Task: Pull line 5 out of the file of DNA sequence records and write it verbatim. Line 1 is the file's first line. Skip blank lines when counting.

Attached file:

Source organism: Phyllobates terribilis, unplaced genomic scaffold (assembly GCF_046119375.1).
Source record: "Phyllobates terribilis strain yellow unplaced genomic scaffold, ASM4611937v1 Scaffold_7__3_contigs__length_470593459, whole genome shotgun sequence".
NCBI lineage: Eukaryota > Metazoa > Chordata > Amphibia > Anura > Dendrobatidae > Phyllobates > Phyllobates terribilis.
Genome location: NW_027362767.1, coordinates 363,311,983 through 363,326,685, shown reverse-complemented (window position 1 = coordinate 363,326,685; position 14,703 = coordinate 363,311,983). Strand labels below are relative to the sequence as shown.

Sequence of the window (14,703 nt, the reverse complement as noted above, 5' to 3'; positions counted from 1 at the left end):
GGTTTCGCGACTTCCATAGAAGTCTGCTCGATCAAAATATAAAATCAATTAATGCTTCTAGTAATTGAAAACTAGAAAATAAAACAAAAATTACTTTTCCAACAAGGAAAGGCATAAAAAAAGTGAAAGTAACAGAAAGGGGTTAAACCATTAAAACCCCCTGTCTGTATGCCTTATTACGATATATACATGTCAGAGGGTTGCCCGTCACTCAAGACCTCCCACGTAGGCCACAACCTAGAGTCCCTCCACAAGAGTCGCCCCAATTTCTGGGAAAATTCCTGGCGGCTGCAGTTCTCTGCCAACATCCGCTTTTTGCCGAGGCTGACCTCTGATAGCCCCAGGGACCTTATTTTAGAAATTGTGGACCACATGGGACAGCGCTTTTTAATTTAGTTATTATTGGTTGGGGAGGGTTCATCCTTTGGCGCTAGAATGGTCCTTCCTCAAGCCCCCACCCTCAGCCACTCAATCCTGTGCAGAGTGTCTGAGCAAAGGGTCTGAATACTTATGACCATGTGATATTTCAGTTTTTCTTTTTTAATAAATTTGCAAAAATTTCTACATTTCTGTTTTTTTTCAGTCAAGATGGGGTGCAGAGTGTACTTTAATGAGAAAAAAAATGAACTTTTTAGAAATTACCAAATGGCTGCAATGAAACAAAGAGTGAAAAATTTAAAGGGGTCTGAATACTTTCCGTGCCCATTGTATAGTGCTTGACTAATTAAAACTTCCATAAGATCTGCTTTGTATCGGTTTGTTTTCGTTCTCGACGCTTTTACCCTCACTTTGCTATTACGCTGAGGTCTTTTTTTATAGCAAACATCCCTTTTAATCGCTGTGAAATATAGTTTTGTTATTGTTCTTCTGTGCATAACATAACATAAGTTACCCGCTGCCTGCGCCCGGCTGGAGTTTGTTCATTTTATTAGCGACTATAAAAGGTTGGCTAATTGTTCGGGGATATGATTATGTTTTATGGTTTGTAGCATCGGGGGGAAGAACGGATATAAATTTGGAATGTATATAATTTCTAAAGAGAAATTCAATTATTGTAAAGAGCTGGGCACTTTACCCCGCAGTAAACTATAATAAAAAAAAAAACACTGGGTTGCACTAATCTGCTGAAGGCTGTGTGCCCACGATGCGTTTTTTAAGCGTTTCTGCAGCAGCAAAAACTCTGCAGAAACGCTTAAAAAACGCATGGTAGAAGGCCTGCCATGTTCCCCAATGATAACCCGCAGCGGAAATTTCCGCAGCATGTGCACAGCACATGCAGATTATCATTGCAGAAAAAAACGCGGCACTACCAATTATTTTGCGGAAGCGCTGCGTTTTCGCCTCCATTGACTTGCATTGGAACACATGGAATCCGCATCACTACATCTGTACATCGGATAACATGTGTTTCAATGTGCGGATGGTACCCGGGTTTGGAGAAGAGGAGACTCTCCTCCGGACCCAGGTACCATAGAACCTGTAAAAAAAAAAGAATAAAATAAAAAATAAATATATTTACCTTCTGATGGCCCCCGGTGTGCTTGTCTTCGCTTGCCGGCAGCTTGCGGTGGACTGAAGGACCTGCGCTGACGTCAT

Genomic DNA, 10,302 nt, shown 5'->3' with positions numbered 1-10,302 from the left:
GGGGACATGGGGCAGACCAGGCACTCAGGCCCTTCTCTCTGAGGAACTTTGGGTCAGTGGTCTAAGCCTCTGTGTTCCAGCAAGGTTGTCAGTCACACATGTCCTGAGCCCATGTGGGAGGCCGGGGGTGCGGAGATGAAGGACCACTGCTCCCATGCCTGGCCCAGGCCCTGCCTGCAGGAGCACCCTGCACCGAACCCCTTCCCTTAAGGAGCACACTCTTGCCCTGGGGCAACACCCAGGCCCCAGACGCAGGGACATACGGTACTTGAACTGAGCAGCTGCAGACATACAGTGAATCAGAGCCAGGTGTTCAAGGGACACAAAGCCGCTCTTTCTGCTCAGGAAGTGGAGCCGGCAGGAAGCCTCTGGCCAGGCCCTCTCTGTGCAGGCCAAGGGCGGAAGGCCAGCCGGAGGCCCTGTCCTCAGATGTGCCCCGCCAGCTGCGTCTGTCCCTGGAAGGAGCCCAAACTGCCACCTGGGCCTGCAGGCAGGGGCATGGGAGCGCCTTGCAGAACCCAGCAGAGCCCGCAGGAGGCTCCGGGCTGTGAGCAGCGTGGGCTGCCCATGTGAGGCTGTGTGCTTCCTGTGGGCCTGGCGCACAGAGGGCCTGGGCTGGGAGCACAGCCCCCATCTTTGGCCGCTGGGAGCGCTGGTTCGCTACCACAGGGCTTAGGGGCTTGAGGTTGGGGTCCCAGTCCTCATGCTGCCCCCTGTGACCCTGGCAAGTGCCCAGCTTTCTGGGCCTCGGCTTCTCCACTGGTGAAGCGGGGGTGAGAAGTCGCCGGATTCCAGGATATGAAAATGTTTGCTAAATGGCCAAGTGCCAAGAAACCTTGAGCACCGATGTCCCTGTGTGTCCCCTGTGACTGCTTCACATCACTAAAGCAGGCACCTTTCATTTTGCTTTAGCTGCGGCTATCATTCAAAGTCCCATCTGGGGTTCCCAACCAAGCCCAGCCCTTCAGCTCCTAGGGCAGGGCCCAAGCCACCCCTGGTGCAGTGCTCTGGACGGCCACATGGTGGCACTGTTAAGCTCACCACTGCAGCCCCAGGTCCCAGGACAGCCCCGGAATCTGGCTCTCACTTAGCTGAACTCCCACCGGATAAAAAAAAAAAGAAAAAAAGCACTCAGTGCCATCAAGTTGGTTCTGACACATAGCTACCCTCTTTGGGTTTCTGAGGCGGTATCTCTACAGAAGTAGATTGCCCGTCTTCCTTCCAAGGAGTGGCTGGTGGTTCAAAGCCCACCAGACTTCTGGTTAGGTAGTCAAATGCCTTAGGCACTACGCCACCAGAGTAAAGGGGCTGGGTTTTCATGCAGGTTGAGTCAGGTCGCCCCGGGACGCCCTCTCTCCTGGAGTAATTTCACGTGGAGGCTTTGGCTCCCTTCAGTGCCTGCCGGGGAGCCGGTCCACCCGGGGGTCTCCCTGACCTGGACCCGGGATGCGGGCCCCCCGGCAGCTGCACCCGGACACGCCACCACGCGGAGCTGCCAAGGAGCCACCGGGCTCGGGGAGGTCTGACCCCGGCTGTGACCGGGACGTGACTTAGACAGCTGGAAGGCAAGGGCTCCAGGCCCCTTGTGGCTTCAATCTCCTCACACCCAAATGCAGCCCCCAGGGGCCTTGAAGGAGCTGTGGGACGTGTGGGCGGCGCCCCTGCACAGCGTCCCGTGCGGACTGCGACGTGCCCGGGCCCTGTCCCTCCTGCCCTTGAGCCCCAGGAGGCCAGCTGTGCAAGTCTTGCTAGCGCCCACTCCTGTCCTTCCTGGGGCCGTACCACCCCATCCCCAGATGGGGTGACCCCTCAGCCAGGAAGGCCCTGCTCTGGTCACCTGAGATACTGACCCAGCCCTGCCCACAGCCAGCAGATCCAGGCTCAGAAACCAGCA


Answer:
Sequence of the window (14,703 nt, the reverse complement as noted above, 5' to 3'; positions counted from 1 at the left end):